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If you look around in your friend group, it seems like everyone has a role. There’s the funny one, the quiet one, the smart one, the one who’s good with numbers. But research shows that it’s the wise one who may have a leg up on mental wellness.
“Wisdom measures…have been shown to be associated with a variety of positive outcomes such as happiness, mental and physical health, and self-rated successful aging,” according to a report by researchers Dilip V. Jeste, MD, of the University of California San Diego, and Michael Thomas of Colorado State University.
A high score on a wisdom survey such as the one they developed suggests you may have greater levels of optimism and resilience, and less depression and loneliness. It might also be associated with graceful aging.
“We need wisdom for surviving and thriving in life,” says Jeste.
What is wisdom?
In Sanskrit, the word jnana can be translated as “wisdom.” It’s different from what we might call “book smarts,” which we associate with thinking or cognition. It’s more than gaining deep knowledge through study of philosophy or scriptures. And even svadyaya, self-study, is only part of the equation.
“Wisdom is a knowledge or understanding that we gain as a result of having seen or perceived the world directly. It is understanding gained through careful examination of direct experience,” writes Stephen Cope in The Wisdom of Yoga: A Seeker’s Guide to Extraordinary Wisdom. Cope, a psychotherapist and senior Kripalu yoga teacher, says, “Above all, wisdom is a practical knowledge about how things work—how life works. It is the kind of knowledge that makes us more skillful in living.”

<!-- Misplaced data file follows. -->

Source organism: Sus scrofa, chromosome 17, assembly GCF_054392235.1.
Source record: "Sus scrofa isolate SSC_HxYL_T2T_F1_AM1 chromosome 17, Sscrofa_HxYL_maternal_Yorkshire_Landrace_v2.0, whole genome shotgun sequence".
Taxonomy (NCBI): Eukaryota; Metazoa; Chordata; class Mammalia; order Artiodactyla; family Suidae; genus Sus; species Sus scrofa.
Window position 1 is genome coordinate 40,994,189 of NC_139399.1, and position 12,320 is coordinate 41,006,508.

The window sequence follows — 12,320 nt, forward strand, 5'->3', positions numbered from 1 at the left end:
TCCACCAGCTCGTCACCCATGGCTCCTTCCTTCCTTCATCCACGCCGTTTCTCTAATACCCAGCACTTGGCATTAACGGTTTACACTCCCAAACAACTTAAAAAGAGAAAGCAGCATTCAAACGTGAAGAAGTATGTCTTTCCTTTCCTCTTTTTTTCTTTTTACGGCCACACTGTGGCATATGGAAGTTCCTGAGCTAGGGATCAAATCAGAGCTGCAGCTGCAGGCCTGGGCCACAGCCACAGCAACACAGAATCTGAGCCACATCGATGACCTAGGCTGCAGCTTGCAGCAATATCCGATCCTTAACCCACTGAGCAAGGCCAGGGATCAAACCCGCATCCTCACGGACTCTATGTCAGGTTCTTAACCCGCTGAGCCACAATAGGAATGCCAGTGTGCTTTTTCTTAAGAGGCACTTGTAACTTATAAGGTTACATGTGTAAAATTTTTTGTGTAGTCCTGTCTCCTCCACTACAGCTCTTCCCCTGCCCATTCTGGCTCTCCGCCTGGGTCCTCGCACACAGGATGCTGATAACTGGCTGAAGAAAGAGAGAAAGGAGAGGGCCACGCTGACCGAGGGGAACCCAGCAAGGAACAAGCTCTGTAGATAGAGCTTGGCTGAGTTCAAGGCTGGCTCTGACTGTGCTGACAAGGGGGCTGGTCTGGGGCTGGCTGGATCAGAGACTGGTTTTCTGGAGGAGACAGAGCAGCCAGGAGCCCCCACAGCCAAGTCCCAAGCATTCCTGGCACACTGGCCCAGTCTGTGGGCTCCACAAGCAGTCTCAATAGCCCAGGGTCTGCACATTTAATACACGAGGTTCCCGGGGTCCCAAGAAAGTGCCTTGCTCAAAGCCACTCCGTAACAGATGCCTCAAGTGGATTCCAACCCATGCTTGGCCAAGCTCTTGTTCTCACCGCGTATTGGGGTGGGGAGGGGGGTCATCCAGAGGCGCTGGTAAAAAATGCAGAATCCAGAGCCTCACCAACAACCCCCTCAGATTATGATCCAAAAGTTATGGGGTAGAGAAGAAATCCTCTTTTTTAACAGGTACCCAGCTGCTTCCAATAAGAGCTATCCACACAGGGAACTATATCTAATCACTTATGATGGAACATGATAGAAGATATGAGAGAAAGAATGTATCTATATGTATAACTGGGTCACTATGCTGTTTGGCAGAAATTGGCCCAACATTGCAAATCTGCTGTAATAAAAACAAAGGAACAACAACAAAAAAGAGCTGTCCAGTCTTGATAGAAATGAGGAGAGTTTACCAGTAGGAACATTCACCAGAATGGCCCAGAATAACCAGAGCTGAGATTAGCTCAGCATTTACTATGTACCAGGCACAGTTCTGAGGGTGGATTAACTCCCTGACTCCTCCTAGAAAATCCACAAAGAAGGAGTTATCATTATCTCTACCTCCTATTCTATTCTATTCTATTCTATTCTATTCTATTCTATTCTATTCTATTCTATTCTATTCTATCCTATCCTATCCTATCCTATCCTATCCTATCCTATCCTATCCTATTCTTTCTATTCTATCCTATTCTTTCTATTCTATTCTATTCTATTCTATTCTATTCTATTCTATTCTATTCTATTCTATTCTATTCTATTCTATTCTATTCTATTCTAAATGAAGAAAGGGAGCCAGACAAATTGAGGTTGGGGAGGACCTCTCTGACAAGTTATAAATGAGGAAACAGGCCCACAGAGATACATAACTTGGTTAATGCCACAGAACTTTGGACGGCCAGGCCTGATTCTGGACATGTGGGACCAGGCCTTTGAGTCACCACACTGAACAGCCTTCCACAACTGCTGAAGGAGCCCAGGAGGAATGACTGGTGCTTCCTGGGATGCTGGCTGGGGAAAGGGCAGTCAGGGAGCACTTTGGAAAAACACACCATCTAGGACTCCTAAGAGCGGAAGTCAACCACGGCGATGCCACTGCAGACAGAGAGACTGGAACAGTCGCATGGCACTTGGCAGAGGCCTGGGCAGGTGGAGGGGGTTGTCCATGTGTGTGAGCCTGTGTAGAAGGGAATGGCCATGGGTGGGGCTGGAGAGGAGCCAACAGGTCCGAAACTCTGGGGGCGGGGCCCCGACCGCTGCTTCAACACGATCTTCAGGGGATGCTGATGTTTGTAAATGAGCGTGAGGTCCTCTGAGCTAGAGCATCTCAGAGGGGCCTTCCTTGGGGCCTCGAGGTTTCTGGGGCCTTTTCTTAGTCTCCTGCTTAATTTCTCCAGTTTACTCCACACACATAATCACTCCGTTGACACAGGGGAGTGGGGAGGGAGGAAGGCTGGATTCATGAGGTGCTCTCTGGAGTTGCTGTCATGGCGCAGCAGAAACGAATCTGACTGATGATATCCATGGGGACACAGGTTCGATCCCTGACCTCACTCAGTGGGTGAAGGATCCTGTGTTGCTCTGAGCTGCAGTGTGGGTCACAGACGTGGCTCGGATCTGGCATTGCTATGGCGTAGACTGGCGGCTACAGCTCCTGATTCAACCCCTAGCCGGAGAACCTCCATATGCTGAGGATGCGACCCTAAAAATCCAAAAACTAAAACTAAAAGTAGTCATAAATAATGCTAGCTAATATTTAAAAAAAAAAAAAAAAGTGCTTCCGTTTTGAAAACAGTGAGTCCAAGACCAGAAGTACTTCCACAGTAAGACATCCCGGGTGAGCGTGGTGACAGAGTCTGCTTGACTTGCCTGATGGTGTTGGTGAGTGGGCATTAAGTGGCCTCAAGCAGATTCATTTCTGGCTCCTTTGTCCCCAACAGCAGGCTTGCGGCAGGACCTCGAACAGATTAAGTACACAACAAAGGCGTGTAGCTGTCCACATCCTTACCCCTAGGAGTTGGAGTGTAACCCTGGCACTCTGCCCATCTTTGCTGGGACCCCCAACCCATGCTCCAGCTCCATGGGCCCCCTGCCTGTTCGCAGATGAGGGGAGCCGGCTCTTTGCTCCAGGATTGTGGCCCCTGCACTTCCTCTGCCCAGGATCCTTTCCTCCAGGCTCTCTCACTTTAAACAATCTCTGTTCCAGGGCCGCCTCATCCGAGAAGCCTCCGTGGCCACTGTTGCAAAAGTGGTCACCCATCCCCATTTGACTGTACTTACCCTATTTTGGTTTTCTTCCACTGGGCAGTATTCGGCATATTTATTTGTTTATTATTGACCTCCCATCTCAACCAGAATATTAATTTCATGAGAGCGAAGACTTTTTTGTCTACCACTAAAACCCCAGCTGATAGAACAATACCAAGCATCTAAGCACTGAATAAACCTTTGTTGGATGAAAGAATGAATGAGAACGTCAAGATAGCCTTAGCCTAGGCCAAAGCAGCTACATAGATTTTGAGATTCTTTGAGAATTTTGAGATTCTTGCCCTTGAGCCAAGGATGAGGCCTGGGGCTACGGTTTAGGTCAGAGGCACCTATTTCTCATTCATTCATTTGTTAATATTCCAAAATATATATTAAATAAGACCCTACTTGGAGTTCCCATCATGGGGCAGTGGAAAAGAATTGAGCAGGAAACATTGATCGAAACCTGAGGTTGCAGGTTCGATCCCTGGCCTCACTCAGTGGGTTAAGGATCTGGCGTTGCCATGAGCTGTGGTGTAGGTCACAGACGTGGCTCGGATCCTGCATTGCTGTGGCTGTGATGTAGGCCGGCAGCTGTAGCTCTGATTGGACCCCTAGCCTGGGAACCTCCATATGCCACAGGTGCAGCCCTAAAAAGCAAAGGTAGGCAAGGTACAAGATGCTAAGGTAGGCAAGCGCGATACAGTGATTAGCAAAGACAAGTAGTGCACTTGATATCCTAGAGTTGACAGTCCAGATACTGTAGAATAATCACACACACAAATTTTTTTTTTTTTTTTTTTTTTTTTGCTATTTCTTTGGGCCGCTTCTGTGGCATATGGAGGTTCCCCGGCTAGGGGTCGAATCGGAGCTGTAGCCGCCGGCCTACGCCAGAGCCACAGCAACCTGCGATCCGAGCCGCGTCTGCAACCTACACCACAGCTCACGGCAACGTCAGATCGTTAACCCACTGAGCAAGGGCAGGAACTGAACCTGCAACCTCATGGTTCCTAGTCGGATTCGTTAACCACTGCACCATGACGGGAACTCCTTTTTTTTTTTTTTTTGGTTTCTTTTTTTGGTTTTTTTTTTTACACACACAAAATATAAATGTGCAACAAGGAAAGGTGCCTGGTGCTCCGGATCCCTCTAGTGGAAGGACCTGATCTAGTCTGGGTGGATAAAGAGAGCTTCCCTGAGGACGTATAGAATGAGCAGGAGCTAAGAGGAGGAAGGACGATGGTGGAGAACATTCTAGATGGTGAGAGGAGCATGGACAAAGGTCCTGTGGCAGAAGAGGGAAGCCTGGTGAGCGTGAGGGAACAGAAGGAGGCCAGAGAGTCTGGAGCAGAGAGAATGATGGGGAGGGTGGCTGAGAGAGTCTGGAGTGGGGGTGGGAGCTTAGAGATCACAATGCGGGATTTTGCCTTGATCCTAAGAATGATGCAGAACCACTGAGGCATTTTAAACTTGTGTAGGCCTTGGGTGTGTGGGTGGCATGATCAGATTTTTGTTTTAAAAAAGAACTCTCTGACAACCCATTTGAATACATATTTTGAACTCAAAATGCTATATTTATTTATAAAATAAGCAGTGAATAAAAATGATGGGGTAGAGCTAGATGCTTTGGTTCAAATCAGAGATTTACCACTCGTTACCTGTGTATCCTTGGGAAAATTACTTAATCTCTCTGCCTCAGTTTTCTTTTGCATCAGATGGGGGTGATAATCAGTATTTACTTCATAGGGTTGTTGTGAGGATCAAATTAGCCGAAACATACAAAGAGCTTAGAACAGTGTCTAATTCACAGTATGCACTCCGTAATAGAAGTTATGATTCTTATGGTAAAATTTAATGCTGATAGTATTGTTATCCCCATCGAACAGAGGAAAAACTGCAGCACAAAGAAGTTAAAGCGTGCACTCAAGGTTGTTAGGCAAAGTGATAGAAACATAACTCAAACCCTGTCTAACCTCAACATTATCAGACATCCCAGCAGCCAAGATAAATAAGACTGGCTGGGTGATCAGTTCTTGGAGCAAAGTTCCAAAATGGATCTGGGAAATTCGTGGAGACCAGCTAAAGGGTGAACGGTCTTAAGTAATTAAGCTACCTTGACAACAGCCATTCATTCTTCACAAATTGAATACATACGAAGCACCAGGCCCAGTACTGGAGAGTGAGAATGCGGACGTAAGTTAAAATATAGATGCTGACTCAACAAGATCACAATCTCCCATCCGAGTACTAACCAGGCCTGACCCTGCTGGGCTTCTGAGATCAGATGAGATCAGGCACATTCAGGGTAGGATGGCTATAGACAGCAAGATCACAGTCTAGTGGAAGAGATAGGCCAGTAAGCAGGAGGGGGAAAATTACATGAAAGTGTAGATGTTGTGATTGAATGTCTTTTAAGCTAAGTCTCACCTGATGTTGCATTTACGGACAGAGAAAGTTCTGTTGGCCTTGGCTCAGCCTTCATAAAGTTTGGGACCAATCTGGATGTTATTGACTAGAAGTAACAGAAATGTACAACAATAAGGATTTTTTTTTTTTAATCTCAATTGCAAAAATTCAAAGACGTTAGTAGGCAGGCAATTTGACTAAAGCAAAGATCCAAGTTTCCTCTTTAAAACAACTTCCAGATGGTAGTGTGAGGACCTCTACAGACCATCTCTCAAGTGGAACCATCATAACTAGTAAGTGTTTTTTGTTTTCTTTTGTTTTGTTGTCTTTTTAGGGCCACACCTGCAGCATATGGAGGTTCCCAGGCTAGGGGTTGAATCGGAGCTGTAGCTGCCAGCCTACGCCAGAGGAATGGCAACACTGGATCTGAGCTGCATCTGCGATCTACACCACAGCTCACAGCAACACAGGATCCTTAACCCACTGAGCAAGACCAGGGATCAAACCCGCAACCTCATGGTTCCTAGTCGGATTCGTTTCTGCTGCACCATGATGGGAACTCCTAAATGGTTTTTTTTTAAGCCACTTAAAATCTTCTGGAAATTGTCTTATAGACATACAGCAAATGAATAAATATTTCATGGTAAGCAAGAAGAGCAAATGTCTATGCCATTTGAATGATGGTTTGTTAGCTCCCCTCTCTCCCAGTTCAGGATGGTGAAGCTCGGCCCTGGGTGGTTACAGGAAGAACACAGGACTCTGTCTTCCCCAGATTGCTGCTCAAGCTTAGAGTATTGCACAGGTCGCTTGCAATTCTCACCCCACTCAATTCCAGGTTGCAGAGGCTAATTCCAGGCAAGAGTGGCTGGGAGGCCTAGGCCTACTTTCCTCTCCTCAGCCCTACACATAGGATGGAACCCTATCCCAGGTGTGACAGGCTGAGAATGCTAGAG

How scientists measure wisdom
Despite the intangible nature of wisdom, scientists have been developing increasingly effective ways to measure it. Some use the San Diego Wisdom Scale developed by Jeste, which includes questions designed to assess the seven attributes associated with wisdom:
- self-reflection, being able to observe your own thoughts and behaviors
- prosocial behaviors, such as empathy, compassion, and altruism
- emotional regulation, or being able to manage your feelings
- acceptance of diverse perspectives, including other people’s beliefs and value systems
- decisiveness, the ability to make timely choices
- social advising such as giving rational and helpful advice to others
- spirituality, which “measures connectedness with oneself, with the nature, or with the transcendent….”
Earlier versions of the survey didn’t include the spirituality questions. “There is controversy about whether spirituality is a marker of wisdom,” says Jeste in a 2021 article in the Journal of Psychiatric Research. That’s despite the fact that centuries of faith tradition equates the two traits. When his team added spirituality questions to the survey, they found that it helped make the wisdom assessment more accurate.
In 2021, the team tested the effectiveness of a seven-item survey. “Shorter doesn’t mean less valid,” he says. “We selected the right type of questions to get important information that…supports our previous data that wisdom correlates with health and longevity.” Researchers still use the longer version of the survey, but they incorporate the seven-question version in other studies or use it in clinical settings with individuals.
How do you rate on wisdom?
Want to know where you rate on the wisdom scale? Take the 28-item test here. It takes less than 10 minutes and provides an immediate score. You rate yourself on how much you agree or disagree with statements such as: “Others look to me to help them make choices,” “I am okay with others having morals and values other than my own,” and “I am good at perceiving how others are feeling.”
And if it turns out that you’re not as wise as you’d like to be, don’t worry. Studies support what yoga practitioners have always known: meditation and contemplative practices create an environment in which wisdom can grow and flourish. Growing wiser may just take a little practice.
Kyle Houseworth is a former assistant editor at Yoga Journal.